There is a grand tradition of rewarding failure in the City. Often news that the latest company with soaring losses has given its chief executive the boot – but only after stuffing a couple of hundred thousand down his trousers to soften the blow – takes the mind of the average-waged nine-to-fiver off their mortgage worries.
Things are a little different where the public's cash is on the line. The Secretary of State for Health, Alan Johnson, acted quickly last week when Rose Gibb, the chief executive of Maidstone and Tunbridge Wells NHS Trust quit after four years in the post.
Police are deciding whether to prosecute the trust in Kent after it emerged that up to 90 patients may have died as a result of its poor handling of the infection Clostridium difficile, a bug that infects the gut and affects mainly the elderly.
The Healthcare Commission described the deaths over a two-and-a-half-year period as a "tragedy". It launched an investigation after receiving complaints about cleanliness in the hospital, and discovered that nurses were too busy to wash their hands and left patients to lie in their own excrement.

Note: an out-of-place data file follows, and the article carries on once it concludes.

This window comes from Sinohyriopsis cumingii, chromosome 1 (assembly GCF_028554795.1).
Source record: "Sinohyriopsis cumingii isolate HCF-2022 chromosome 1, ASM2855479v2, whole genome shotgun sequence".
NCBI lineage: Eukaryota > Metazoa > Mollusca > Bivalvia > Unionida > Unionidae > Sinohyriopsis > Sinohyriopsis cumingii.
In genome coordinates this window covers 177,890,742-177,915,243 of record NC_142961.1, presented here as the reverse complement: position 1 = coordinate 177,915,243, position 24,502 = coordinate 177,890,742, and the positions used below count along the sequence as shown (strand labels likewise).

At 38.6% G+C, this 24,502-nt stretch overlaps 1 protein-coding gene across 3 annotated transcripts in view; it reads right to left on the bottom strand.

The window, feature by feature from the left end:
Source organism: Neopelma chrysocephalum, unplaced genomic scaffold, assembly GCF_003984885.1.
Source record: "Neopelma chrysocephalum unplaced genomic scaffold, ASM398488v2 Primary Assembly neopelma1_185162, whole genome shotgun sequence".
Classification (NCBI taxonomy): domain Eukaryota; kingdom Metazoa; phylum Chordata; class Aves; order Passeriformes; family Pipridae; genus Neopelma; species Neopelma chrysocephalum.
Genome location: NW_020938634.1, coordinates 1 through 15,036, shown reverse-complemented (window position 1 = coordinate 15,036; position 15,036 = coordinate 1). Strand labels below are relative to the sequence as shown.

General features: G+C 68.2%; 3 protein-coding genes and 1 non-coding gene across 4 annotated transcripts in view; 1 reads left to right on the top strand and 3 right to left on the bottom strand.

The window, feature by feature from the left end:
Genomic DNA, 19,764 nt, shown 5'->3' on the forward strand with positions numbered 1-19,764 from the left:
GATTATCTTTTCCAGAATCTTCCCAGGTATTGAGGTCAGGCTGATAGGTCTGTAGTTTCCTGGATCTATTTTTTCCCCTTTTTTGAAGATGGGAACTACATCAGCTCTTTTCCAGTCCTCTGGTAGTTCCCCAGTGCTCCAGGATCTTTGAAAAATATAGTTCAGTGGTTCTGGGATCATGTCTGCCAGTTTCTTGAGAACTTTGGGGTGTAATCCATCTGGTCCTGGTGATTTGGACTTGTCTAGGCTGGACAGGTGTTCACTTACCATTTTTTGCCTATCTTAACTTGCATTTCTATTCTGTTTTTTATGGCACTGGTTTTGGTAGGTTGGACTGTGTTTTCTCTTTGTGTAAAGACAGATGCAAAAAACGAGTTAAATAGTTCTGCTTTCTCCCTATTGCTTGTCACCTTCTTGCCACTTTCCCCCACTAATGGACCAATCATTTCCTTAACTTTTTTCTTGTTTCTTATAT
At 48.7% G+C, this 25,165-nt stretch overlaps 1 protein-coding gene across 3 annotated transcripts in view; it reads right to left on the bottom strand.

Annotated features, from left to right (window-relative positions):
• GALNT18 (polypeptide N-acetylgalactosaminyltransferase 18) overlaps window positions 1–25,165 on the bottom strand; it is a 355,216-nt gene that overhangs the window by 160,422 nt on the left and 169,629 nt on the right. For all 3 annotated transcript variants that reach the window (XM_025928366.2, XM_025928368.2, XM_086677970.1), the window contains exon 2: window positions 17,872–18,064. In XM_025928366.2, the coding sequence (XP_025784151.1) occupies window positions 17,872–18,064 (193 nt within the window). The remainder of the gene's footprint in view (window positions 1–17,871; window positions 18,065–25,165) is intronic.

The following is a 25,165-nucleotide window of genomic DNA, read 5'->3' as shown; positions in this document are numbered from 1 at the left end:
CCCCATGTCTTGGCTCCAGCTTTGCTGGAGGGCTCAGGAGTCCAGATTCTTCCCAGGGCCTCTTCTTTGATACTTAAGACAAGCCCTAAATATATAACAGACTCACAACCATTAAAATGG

Among those who died was Ranjit Gosal, 71, who was admitted to the hospital for a routine operation this year. The operation went well, but then the trouble started.
"It was a dirty ward, and the beds were very close together. The woman in the next bed had really bad diarrhoea – which I now know was in all likelihood linked to C difficile infection," her son, John, told the BBC. His mother contracted the disease and died.
The hospital chief executive, Ms Gibb, left the trust last Friday, days before the report came out. The trust has refused to reveal details of severance pay, though some sources suggest it could be as high as £250,000. She was earning £150,000 a year, plus a £12,500 pension and £5,000 in other benefits.
Mr Johnson called the deaths "scandalous", and ordered the trust to withhold any severance pay pending legal advice.Reuse content